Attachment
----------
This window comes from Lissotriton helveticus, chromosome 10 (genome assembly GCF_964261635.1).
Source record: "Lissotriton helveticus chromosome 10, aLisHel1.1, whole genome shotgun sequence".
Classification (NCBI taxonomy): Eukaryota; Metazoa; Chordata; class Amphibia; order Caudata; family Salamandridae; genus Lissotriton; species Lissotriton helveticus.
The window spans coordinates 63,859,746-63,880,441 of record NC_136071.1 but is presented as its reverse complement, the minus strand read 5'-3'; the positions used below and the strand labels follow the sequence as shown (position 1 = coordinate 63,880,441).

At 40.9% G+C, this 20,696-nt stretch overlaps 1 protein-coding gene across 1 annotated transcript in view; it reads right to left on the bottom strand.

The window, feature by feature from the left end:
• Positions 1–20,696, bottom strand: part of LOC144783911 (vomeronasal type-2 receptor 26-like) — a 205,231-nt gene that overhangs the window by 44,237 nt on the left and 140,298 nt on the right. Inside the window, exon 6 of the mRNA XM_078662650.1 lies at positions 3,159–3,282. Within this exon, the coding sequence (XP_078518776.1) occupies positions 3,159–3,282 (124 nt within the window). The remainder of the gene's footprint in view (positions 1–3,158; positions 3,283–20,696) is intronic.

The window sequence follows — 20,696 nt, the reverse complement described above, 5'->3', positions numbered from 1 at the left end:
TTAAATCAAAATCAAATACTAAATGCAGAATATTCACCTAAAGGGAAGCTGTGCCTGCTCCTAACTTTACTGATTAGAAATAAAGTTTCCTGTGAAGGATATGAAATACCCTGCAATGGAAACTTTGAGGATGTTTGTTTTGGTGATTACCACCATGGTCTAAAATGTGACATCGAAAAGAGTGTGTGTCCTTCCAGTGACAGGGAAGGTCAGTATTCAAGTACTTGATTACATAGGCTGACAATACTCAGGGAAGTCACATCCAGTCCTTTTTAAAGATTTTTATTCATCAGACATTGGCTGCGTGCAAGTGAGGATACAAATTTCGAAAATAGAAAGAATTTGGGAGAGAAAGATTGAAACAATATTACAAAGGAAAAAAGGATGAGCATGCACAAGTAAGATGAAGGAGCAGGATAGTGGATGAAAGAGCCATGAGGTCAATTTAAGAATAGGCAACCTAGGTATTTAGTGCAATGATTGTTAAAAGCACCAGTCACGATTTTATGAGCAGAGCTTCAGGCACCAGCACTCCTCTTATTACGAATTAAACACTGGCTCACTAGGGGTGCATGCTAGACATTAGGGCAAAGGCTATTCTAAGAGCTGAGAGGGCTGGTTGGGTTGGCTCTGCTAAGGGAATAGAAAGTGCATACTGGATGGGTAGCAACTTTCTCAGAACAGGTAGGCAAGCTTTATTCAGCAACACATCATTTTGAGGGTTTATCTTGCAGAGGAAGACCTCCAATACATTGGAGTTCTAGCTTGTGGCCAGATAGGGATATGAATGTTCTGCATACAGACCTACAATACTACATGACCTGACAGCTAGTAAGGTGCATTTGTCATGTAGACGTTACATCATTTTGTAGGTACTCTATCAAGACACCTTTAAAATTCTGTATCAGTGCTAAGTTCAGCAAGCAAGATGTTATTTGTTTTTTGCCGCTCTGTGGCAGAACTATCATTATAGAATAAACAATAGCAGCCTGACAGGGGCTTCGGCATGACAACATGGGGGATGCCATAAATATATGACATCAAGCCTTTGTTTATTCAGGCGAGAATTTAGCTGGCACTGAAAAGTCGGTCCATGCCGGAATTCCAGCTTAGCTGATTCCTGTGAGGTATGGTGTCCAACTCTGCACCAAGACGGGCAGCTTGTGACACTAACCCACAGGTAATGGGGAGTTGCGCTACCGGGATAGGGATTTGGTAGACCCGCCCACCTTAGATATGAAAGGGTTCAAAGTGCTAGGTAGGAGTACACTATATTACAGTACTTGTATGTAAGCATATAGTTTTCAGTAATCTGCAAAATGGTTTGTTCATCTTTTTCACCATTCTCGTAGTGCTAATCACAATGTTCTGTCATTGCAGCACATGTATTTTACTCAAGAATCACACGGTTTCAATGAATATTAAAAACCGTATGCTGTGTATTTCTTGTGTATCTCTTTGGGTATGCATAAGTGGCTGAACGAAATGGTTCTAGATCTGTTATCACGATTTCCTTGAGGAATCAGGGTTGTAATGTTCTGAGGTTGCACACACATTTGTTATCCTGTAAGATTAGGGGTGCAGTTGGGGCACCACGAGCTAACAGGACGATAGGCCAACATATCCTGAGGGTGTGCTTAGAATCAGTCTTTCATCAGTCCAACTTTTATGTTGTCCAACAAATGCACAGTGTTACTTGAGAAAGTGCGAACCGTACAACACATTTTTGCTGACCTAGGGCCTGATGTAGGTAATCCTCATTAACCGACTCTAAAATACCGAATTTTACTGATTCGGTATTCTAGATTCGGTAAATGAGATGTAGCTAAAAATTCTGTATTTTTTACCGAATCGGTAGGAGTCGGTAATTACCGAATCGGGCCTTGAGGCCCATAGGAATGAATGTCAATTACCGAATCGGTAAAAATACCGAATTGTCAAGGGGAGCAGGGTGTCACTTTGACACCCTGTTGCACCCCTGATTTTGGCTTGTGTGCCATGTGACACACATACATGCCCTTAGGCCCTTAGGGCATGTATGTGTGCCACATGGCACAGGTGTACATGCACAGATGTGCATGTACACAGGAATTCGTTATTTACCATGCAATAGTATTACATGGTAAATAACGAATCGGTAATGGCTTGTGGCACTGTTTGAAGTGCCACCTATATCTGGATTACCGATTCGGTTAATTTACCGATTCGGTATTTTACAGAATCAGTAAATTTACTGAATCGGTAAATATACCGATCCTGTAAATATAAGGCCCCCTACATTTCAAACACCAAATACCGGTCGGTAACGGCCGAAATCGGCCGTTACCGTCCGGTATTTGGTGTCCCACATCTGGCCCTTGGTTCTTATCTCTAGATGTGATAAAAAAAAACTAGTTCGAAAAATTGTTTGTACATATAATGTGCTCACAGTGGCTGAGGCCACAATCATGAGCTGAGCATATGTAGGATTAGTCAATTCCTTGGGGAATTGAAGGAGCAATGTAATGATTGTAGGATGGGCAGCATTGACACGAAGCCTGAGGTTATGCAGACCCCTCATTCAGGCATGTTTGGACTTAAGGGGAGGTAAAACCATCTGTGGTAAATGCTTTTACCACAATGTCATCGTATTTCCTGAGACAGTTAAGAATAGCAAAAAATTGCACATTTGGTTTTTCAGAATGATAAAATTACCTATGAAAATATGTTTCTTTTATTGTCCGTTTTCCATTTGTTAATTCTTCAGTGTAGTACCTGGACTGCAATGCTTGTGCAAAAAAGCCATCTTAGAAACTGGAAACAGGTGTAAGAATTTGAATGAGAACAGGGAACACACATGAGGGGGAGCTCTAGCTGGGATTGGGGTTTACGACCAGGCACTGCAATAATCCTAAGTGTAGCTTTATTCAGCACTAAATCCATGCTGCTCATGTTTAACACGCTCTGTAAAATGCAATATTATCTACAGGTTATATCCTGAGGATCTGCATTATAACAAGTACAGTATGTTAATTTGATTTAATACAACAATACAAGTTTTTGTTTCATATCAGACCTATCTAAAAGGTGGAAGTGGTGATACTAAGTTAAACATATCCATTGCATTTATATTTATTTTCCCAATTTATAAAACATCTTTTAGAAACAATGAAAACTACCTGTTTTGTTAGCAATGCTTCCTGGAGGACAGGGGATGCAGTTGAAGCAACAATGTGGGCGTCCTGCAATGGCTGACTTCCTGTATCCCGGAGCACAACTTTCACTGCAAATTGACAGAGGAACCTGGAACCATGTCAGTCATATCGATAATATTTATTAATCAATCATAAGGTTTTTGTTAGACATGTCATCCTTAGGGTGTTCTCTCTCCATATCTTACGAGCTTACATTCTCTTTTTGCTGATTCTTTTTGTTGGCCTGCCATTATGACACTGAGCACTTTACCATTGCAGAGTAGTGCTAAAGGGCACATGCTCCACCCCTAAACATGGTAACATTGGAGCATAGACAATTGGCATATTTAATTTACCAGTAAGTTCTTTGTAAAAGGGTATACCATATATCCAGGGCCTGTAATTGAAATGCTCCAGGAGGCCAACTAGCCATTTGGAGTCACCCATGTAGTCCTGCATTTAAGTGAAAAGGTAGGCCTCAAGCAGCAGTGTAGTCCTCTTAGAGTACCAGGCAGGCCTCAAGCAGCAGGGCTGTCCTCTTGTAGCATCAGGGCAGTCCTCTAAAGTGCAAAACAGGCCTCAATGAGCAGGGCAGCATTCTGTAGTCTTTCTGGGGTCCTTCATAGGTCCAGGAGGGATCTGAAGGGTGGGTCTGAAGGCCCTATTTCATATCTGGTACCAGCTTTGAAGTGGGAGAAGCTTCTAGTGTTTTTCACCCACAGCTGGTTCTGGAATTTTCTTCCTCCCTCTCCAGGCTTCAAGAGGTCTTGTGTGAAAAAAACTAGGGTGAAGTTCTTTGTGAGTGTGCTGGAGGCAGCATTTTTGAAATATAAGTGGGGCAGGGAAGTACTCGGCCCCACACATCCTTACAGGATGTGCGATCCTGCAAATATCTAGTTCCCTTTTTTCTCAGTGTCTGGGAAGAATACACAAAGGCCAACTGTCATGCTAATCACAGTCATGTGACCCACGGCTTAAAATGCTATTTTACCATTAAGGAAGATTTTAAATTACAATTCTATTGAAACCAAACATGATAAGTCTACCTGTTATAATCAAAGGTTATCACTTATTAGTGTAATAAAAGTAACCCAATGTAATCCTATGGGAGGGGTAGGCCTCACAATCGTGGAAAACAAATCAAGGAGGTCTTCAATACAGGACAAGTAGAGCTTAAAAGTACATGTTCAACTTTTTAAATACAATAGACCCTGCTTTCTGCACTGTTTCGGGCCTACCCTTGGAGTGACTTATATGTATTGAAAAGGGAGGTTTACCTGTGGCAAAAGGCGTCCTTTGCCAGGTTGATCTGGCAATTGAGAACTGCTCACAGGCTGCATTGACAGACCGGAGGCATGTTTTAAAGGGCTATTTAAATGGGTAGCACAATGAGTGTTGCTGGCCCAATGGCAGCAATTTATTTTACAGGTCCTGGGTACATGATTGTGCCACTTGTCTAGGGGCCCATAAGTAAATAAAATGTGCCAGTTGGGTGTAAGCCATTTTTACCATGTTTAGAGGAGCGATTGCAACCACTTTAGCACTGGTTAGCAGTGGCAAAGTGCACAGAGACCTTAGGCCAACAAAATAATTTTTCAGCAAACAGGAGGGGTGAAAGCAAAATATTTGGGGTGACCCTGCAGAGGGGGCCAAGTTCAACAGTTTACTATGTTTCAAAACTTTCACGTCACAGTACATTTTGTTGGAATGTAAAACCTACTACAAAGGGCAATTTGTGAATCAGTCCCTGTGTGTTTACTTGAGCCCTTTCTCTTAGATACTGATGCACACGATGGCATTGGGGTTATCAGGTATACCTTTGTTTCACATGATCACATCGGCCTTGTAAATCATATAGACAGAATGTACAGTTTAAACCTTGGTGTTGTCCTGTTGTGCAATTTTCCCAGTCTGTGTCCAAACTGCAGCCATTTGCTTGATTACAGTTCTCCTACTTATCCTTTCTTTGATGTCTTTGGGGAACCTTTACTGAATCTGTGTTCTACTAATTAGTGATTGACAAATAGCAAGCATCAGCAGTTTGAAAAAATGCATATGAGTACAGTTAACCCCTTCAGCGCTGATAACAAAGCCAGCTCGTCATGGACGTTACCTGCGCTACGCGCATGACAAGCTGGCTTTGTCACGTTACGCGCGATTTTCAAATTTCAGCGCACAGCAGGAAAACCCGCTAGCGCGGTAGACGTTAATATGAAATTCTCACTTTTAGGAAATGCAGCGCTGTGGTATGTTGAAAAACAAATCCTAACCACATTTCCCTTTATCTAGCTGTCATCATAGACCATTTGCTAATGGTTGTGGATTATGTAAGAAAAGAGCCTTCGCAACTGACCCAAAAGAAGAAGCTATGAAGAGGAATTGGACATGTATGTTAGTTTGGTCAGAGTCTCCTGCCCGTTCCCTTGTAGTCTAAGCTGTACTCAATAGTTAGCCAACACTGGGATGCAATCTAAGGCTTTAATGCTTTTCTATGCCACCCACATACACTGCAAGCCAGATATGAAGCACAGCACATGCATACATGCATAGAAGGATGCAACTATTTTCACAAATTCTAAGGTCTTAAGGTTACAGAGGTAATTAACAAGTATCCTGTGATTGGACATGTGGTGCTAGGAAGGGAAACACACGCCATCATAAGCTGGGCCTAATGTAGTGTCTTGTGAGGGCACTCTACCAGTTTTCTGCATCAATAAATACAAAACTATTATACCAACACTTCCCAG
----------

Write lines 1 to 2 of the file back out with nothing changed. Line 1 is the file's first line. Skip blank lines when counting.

This window comes from Lissotriton helveticus, chromosome 10 (genome assembly GCF_964261635.1).
Source record: "Lissotriton helveticus chromosome 10, aLisHel1.1, whole genome shotgun sequence".